Linking against RNAlib

In order to use our implemented algorithms you simply need to link your program to our RNAlib C-library that usually comes along with the ViennaRNA Package installation. If you’ve installed the ViennaRNA Package as a pre-build binary package, you probably need the corresponding development package, e.g. viennarna-devel, or viennarna-dev. The only thing that is left is to include the ViennaRNA header files into your source code, e.g.:

#include <ViennaRNA/mfe.h>

and start using our fast and efficient algorithm implementations.

See also…

In the C Examples section, we list a small set of example code that usually is a good starting point for your application.

Compiler and Linker flags

Of course, simply adding the ViennaRNA header files into your source code is usually not enough. You probably need to tell your compiler where to find the header files, and sometimes add additional pre-processor directives. Whenever your installation of RNAlib was build with default settings and the header files were installed into their default location, a simple:


pre-processor/compile flag should suffice. It can even be omitted in this case, since your compiler should search this directory by default anyway. You only need to change the path from /usr/include to the correct location whenever the header files have been installed into a non-standard directory.

If you’ve compiled RNAlib with some non-default settings then you probably need to define some additional pre-processor macros:

  • VRNA_DISABLE_C11_FEATURES … Disable C11/C++11 features.


    Add this directive to your pre-processor/compile flags only if RNAlib was build with the --disable-c11 configure option.

  • VRNA_WARN_DEPRECATED … Enable warnings for using deprecated symbols.


    Adding this directive enables compiler warnings whenever you use symbols in RNAlib that are marked deprecated.

  • USE_FLOAT_PF … Use single precision floating point operations instead of double precision in partition function computations.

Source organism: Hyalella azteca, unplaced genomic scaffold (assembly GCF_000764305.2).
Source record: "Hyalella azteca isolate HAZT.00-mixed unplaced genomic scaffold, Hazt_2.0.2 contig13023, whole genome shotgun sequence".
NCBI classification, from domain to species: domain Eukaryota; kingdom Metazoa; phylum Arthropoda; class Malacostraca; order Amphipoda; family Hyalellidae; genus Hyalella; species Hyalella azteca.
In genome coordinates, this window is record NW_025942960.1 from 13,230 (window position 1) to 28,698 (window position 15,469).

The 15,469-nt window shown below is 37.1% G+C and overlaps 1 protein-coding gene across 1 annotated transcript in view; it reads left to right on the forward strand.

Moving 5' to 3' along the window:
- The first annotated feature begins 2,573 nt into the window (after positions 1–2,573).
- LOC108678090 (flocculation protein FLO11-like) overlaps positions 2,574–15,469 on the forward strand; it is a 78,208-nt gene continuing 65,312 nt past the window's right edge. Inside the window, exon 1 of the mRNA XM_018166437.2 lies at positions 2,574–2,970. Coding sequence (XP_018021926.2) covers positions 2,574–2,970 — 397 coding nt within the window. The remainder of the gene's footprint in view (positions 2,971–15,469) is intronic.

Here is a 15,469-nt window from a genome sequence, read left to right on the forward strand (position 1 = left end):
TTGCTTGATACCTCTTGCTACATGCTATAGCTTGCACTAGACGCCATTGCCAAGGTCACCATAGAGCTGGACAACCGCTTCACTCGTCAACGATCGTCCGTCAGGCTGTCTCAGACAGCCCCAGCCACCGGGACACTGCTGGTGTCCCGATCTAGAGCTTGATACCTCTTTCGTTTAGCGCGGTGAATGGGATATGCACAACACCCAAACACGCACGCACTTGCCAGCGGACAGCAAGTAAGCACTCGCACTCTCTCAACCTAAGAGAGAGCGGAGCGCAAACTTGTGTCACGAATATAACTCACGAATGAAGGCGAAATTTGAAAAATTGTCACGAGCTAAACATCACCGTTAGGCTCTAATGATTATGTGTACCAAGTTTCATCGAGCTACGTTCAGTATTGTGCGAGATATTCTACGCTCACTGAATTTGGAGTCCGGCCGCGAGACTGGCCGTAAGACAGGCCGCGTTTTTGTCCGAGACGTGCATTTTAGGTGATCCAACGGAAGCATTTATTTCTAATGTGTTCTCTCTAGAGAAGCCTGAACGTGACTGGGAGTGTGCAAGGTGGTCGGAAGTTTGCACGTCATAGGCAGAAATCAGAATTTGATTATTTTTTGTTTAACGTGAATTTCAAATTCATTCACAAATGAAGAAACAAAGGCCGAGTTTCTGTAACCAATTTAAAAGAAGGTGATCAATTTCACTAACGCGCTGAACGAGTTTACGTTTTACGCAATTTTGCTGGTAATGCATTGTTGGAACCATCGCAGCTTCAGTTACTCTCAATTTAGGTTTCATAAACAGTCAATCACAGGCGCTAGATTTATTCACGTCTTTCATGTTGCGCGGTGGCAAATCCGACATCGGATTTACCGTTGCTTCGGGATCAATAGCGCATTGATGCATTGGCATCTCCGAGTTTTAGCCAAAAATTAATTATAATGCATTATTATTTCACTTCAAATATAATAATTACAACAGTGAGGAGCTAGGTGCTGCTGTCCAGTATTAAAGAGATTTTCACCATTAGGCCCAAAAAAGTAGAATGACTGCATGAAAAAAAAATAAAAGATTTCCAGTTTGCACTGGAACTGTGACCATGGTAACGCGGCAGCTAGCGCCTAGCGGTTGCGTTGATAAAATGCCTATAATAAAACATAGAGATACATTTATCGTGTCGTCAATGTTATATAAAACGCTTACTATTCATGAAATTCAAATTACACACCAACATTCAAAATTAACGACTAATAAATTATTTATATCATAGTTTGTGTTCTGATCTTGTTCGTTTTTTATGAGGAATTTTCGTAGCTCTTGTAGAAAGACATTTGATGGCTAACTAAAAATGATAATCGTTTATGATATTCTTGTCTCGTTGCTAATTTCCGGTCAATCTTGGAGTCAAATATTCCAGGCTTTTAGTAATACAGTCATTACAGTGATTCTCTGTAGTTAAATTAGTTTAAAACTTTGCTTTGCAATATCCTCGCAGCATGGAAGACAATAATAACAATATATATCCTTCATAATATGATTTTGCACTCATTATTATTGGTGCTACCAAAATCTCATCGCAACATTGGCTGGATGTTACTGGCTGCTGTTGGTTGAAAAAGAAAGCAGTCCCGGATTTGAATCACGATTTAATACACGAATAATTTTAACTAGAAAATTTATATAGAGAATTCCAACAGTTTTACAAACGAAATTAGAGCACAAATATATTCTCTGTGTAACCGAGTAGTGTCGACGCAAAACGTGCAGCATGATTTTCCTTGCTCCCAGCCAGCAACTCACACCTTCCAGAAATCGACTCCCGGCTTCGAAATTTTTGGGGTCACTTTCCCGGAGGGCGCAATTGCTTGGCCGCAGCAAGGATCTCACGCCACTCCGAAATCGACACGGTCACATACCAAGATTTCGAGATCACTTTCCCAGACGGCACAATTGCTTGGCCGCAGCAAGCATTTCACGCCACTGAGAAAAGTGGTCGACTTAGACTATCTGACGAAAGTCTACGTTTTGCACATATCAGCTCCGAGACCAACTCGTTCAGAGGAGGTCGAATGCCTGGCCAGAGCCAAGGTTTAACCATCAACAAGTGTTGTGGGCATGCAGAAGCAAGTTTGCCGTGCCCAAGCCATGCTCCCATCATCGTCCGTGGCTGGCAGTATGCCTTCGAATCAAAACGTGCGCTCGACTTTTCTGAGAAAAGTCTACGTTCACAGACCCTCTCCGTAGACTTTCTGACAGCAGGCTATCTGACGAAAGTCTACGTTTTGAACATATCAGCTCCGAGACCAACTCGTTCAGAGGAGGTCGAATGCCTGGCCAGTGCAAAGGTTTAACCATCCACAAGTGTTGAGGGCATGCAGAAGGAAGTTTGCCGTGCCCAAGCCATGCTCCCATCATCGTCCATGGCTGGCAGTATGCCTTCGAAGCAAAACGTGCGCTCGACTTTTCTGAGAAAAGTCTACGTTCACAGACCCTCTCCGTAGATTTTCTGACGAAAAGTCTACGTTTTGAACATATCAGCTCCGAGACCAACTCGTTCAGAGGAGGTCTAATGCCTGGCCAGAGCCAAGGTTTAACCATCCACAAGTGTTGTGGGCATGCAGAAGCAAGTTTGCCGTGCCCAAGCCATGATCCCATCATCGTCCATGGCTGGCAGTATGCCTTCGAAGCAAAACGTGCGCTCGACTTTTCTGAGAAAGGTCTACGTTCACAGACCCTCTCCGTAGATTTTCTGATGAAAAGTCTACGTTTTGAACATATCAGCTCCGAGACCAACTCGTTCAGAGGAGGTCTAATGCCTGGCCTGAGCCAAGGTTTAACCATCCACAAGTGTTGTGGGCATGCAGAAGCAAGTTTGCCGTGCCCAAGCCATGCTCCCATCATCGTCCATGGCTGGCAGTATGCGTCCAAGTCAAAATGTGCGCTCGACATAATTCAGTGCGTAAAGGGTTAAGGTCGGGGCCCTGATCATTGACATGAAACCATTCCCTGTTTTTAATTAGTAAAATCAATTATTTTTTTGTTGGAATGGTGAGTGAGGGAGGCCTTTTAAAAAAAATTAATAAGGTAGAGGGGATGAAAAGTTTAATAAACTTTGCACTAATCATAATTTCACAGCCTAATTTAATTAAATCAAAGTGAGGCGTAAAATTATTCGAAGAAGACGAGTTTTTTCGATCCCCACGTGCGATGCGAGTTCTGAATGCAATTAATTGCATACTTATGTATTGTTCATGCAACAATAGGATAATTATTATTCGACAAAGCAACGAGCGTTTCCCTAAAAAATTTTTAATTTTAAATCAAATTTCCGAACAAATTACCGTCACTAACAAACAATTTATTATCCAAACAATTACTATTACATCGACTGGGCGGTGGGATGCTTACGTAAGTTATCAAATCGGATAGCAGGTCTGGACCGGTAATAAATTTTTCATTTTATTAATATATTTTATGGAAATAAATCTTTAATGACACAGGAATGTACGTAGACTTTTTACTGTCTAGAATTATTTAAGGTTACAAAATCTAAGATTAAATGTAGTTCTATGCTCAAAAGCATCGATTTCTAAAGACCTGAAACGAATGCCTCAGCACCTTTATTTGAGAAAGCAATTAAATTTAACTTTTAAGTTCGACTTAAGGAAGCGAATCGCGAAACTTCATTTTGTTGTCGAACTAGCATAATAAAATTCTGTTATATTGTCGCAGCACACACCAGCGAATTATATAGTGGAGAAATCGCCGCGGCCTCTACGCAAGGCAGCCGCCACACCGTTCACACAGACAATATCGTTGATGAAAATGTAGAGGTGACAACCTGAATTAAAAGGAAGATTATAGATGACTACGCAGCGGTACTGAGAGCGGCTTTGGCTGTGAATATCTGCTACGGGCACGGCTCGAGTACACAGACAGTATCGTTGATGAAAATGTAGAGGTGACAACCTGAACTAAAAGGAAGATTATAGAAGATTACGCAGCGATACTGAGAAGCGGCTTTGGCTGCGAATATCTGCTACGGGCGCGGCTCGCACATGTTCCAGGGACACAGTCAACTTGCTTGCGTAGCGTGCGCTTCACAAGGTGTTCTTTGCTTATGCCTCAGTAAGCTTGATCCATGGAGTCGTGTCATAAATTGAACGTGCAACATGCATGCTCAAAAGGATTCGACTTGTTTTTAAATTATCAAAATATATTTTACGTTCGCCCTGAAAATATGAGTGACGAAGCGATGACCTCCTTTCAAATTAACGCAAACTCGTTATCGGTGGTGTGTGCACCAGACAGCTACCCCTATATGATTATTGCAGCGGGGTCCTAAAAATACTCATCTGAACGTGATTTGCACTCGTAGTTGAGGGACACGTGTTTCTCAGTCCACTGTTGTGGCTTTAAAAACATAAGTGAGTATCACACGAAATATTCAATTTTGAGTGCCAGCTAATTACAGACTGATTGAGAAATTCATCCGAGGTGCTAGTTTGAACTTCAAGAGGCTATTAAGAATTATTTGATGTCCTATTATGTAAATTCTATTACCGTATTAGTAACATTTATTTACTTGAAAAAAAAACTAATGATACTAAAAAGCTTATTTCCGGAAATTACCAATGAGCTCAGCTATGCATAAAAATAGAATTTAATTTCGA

Define this macro only if RNAlib was build with the --enable-floatpf configure option!

    See also…

    Single precision

For instance, you might want to add the following definition(s) to your pre-processor/compile flags:


Finally, linking against RNAlib is achieved by adding the following linker flag:

-L/usr/lib -lRNA -flto -fopenmp

Again, the path to the library, /usr/lib, may be omitted if this path is searched for libraries by default. The second flag tells the linker to include libRNA.a, and the remaining two flags activate Link Time Optimization and OpenMP support, respectively.


Depending on your linker, the last two flags may differ.

Depending on your configure time decisions, you can drop one or both of the last flags.

In case you’ve compiled RNAlib with LTO support (See Link Time Optimization) and you are using a different compiler for your third-party project that links against our library, you may add the -fno-lto flag to disable Link Time Optimization.

The pkg-config tool

Instead of hard-coding the required compiler and linker flags, you can also let the pkg-config tool automatically determine the required flags. This tool is usually packaged for any Linux distribution and should be available for MacOS X and MinGW as well. We ship a file RNAlib2.pc which is installed along with the static libRNA.a C-library and populated with all required compiler and linker flags that correspond to your configure time decisions.

The compiler flags required for properly building your code that uses RNAlib can be easily obtained via:

pkg-config --cflags RNAlib2

You get the corresponding linker flags using:

pkg-config --libs RNAlib2

With this widely accepted standard it is also very easy to integrate RNAlib in your autotools project, just have a look at the PKG_CHECK_MODULES macro.